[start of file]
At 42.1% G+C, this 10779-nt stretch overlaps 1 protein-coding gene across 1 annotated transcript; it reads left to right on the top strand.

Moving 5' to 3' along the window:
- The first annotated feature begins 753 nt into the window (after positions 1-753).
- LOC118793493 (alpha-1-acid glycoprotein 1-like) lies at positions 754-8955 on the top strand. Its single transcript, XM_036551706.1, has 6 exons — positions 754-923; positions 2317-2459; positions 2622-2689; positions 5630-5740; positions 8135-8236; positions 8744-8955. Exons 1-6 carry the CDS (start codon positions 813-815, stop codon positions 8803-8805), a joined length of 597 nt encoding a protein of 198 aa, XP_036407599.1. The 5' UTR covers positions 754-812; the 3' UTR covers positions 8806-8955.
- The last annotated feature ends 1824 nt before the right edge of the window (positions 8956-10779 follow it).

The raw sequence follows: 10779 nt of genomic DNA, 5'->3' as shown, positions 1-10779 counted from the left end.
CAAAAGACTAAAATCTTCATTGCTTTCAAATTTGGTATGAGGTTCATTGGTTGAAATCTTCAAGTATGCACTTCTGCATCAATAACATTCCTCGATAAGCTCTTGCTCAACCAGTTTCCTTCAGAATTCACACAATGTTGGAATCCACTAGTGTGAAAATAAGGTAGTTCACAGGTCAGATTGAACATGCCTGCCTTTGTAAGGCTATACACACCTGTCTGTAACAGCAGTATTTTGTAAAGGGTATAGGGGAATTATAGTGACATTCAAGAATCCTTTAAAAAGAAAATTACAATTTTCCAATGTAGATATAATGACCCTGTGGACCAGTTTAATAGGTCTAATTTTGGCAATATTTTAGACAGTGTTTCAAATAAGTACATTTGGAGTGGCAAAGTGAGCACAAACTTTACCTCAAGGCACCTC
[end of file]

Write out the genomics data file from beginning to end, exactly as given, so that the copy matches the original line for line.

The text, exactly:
At 42.1% G+C, this 10779-nt stretch overlaps 1 protein-coding gene across 1 annotated transcript; it reads left to right on the top strand.

Moving 5' to 3' along the window:
- The first annotated feature begins 753 nt into the window (after positions 1-753).
- LOC118793493 (alpha-1-acid glycoprotein 1-like) lies at positions 754-8955 on the top strand. Its single transcript, XM_036551706.1, has 6 exons — positions 754-923; positions 2317-2459; positions 2622-2689; positions 5630-5740; positions 8135-8236; positions 8744-8955. Exons 1-6 carry the CDS (start codon positions 813-815, stop codon positions 8803-8805), a joined length of 597 nt encoding a protein of 198 aa, XP_036407599.1. The 5' UTR covers positions 754-812; the 3' UTR covers positions 8806-8955.
- The last annotated feature ends 1824 nt before the right edge of the window (positions 8956-10779 follow it).

The raw sequence follows: 10779 nt of genomic DNA, 5'->3' as shown, positions 1-10779 counted from the left end.
CAAAAGACTAAAATCTTCATTGCTTTCAAATTTGGTATGAGGTTCATTGGTTGAAATCTTCAAGTATGCACTTCTGCATCAATAACATTCCTCGATAAGCTCTTGCTCAACCAGTTTCCTTCAGAATTCACACAATGTTGGAATCCACTAGTGTGAAAATAAGGTAGTTCACAGGTCAGATTGAACATGCCTGCCTTTGTAAGGCTATACACACCTGTCTGTAACAGCAGTATTTTGTAAAGGGTATAGGGGAATTATAGTGACATTCAAGAATCCTTTAAAAAGAAAATTACAATTTTCCAATGTAGATATAATGACCCTGTGGACCAGTTTAATAGGTCTAATTTTGGCAATATTTTAGACAGTGTTTCAAATAAGTACATTTGGAGTGGCAAAGTGAGCACAAACTTTACCTCAAGGCACCTC